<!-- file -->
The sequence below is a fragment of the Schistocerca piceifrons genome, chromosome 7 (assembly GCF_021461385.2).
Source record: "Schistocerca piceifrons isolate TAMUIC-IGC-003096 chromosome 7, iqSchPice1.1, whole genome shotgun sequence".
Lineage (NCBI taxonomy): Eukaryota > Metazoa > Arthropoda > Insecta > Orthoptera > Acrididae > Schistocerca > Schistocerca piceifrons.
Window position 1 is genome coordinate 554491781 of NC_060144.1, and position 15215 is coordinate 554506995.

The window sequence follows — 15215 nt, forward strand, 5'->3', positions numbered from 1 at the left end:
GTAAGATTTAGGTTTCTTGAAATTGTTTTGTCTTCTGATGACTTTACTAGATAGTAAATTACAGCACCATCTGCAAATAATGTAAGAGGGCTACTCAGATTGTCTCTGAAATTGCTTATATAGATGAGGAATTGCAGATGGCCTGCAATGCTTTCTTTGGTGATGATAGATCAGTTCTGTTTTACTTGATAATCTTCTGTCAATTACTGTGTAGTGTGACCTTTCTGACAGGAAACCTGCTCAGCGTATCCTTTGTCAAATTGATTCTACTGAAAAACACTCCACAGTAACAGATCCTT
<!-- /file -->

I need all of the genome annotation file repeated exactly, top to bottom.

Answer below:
The sequence below is a fragment of the Schistocerca piceifrons genome, chromosome 7 (assembly GCF_021461385.2).
Source record: "Schistocerca piceifrons isolate TAMUIC-IGC-003096 chromosome 7, iqSchPice1.1, whole genome shotgun sequence".
Lineage (NCBI taxonomy): Eukaryota > Metazoa > Arthropoda > Insecta > Orthoptera > Acrididae > Schistocerca > Schistocerca piceifrons.
Window position 1 is genome coordinate 554491781 of NC_060144.1, and position 15215 is coordinate 554506995.

The window sequence follows — 15215 nt, forward strand, 5'->3', positions numbered from 1 at the left end:
GTAAGATTTAGGTTTCTTGAAATTGTTTTGTCTTCTGATGACTTTACTAGATAGTAAATTACAGCACCATCTGCAAATAATGTAAGAGGGCTACTCAGATTGTCTCTGAAATTGCTTATATAGATGAGGAATTGCAGATGGCCTGCAATGCTTTCTTTGGTGATGATAGATCAGTTCTGTTTTACTTGATAATCTTCTGTCAATTACTGTGTAGTGTGACCTTTCTGACAGGAAACCTGCTCAGCGTATCCTTTGTCAAATTGATTCTACTGAAAAACACTCCACAGTAACAGATCCTT